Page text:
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PostPosted: Nov 2nd, '13, 13:06 
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Ok, so it's time for my first fish harvest, but I'm an amateur and looking for some advice...

Thursday night, I pulled 12 nice big and healthy looking trout from my tank. Wasn't sure of the best method of dispatching them, so I dropped them straight into an ice slurry in the esky. Seemed to work fine.

Didn't have a chance to gut/clean them on the night, but figured they would be fine sitting in tbe ice slurry which would be a good bit colder than the fridge in any case.

Inevitably, wound up working late last night and didn't get a chance to gut and clean them until this morning (saturday). They all smelled fine and flesh was quite firm, but they had a pretty good coating of clear slime all over.

Question is.... is this normal? And are they still good to eat???


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PostPosted: Nov 2nd, '13, 14:57 
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Trout has a natural oily skin - very slippery to handle. Have been the cause of a few knife injuries over the years! I suspect that is what you are feeling. As long as they have been on ice they should be fine in my view.

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PostPosted: Nov 2nd, '13, 15:06 
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Yea, trout have a thick protein coating which is very slimey. They will be fine.

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PostPosted: Nov 2nd, '13, 15:10 
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Brilliant! Thanks guys.


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PostPosted: Nov 2nd, '13, 15:57 
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Yep!... if they've been in an ice slurry or refrigerated for that entire period then they should be fine... probably not taste very nice though I would imagine... let us now!

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PostPosted: Nov 2nd, '13, 19:09 
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Yeah gutting after catching is best - I've been reading up. (my first year too). Apparently the kidneys and such will foul the flesh after awhile.

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PostPosted: Nov 2nd, '13, 19:40 
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After discussing fish cleaning with a number of customers at the end of this Trout season I was amazed at how many didn't actually remove the kidneys, even when they gut the fish. For the uninitiated, the kidneys don't actually come out with the rest of the fish's innards when you gut them, you have to physically remove the kidneys after you've gutted the fish... and yes, if left in they do taint the flesh with a very strong, not so pleasant flavour.

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PostPosted: Nov 2nd, '13, 22:11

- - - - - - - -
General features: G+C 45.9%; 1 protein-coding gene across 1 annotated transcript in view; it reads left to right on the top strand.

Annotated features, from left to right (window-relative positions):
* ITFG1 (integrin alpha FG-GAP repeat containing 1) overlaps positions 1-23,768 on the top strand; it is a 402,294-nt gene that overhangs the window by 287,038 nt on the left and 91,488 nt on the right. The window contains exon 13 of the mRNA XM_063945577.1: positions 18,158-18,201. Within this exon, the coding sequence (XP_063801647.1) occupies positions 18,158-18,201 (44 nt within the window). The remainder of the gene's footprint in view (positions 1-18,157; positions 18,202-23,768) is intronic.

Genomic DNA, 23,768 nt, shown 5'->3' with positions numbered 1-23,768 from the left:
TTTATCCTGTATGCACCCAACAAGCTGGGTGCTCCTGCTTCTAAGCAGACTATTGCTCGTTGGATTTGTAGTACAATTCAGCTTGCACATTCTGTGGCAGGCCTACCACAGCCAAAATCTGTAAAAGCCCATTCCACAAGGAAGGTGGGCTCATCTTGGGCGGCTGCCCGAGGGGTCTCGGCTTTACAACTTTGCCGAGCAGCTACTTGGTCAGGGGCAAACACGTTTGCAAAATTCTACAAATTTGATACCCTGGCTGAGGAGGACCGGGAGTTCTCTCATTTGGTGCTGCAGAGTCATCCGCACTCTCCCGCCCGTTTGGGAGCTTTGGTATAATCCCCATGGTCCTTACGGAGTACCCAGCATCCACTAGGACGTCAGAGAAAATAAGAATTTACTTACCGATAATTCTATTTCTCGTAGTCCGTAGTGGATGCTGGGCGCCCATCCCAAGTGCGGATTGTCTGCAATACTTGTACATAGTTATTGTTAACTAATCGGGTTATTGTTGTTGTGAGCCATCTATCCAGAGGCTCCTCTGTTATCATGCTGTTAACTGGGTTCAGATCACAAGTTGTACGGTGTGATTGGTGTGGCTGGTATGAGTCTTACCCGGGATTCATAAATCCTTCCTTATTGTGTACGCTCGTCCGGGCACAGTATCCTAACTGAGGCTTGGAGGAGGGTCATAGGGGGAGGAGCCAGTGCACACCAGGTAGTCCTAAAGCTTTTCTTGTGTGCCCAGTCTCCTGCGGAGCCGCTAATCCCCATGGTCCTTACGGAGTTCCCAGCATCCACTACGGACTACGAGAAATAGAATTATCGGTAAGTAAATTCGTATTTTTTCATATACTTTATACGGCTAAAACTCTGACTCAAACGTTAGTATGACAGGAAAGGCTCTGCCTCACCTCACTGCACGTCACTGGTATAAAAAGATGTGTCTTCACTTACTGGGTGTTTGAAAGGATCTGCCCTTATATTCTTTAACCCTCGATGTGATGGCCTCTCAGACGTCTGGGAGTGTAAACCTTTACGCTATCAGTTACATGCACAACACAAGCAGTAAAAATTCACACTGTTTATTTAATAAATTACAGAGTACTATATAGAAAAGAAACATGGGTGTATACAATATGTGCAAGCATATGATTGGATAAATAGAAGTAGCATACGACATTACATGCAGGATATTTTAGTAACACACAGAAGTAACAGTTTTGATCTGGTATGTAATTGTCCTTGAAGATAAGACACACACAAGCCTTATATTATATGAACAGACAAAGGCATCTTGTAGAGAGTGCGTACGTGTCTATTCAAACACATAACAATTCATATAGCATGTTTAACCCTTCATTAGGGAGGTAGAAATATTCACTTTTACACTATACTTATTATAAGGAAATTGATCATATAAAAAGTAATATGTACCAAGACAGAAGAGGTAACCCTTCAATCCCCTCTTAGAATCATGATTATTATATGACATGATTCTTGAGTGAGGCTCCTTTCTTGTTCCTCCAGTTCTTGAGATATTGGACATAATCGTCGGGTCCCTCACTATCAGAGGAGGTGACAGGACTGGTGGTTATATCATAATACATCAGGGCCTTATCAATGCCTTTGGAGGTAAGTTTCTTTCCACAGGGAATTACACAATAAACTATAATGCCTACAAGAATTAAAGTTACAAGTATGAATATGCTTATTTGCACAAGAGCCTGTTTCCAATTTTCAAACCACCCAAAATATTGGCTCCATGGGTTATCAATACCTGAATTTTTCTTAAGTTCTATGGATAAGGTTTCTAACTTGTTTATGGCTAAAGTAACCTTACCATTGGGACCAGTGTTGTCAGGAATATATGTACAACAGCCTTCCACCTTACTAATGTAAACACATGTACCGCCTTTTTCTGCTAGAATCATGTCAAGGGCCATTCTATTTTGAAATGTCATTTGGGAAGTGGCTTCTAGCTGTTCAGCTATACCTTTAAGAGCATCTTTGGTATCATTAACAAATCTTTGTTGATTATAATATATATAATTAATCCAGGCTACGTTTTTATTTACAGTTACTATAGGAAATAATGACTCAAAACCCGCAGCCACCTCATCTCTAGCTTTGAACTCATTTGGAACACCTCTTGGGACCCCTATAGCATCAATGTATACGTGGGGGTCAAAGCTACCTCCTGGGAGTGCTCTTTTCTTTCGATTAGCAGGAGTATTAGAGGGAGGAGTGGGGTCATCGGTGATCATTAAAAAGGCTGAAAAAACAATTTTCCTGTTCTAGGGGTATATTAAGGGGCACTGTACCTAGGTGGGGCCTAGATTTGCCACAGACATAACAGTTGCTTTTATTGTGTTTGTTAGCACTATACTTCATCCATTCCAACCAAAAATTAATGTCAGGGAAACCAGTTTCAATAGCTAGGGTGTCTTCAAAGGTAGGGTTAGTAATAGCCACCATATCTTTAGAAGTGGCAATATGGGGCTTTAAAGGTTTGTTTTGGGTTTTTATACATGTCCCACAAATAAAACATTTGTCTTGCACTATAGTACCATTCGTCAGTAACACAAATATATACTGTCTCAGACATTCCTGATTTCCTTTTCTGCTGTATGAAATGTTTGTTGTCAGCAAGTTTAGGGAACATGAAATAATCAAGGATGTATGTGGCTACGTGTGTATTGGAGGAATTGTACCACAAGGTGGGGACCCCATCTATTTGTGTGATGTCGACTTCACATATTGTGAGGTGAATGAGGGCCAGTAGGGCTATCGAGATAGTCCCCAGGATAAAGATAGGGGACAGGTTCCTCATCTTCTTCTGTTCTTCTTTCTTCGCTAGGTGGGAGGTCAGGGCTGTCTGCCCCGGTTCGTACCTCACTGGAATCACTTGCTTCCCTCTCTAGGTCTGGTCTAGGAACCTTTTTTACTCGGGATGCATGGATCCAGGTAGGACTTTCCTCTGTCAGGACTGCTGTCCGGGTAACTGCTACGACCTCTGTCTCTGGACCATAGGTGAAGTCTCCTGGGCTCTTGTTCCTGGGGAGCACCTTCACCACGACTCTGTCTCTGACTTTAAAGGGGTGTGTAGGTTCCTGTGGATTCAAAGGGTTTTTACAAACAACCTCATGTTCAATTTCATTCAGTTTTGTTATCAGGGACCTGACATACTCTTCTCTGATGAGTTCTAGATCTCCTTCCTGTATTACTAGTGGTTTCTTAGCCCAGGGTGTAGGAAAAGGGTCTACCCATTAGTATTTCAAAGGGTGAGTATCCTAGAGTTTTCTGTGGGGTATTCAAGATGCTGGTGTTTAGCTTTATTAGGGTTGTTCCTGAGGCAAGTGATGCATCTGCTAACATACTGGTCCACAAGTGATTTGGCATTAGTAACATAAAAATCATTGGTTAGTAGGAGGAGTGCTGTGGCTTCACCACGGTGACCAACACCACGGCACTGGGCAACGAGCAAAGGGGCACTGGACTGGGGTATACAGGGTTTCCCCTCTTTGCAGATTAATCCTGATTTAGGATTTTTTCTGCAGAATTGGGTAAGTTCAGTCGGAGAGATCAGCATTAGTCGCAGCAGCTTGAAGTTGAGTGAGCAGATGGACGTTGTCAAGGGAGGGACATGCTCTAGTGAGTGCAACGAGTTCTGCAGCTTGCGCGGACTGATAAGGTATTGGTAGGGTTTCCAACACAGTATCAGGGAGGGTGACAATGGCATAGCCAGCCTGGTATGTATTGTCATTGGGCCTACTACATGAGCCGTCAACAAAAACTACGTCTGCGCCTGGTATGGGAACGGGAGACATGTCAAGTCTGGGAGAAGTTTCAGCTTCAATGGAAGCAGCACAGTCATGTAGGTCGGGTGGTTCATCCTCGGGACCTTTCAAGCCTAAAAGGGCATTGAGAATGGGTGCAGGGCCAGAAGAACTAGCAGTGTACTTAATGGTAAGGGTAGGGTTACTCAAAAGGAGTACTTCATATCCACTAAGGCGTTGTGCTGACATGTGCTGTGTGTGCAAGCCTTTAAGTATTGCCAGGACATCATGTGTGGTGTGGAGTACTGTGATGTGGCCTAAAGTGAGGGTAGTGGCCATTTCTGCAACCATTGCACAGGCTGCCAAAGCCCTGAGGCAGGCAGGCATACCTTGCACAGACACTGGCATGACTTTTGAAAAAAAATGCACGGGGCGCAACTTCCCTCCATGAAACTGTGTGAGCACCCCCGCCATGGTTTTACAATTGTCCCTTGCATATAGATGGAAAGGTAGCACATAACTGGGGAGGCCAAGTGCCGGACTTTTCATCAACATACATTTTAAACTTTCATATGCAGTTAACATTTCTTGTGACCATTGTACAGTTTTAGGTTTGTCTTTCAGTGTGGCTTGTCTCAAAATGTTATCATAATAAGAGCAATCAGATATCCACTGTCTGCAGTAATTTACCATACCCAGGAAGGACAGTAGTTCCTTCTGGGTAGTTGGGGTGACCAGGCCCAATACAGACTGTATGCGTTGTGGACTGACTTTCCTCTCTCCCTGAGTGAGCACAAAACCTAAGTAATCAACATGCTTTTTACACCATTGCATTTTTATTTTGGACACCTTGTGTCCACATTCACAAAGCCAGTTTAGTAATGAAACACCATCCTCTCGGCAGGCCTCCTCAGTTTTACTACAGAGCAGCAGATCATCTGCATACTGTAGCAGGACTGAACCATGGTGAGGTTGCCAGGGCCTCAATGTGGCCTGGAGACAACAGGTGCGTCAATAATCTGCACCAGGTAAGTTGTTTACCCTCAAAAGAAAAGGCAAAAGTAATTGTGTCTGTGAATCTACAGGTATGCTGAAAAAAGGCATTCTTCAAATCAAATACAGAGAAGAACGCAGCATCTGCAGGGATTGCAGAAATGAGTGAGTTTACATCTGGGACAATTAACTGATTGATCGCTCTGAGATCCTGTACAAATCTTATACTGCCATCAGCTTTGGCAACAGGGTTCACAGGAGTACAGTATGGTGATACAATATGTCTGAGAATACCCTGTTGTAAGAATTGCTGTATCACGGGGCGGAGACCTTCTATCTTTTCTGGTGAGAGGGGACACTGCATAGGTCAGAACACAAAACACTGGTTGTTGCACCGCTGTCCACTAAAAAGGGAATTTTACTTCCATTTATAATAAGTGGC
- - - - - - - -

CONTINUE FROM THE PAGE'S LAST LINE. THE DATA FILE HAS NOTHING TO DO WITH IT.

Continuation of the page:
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Mr Damage wrote:
After discussing fish cleaning with a number of customers at the end of this Trout season I was amazed at how many didn't actually remove the kidneys, even when they gut the fish. For the uninitiated, the kidneys don't actually come out with the rest of the fish's innards when you gut them, you have to physically remove the kidneys after you've gutted the fish... and yes, if left in they do taint the flesh with a very strong, not so pleasant flavour.


Really?? (Apologies in advance for the graphic details).
When I catch them I put two fingers in the gills and snap their necks back. Pointy end of the knife in their anus and run it up under their chin. That makes one big opening. Then I grab the gills and pull out all the innards, it comes away cleanly. Then I run my thumb nail along the back bone from the tail end up to their throat under running water to remove the blood from the skeleton/back bone. The more you do the quicker you get. I've had a bit of practice lately harvesting earlier than anticipated due to the onset of our hot spell.

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PostPosted: Nov 2nd, '13, 22:59 
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faye wrote:
Then I grab the gills and pull out all the innards, it comes away cleanly. Then I run my thumb nail along the back bone from the tail end up to their throat under running water to remove the blood from the skeleton/back bone.

Yep... that's actually the kidneys. The rest does come away cleanly in one motion, I reckon Trout are the easiest of all fish to clean.

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PostPosted: Nov 2nd, '13, 23:22 
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I was a bit unsure at first, but after a little bit of practice and a couple of youtube videos, the trout were pretty quick and easy to clean.

Stuffed one with some lemon wedges and butter, wrapped in foil and baked it in the oven for about 20 minutes. Pulled it out and ate it with a little bit of yellow mustard. Seems I got it cleaned and gutted in time because it tasted pretty good!


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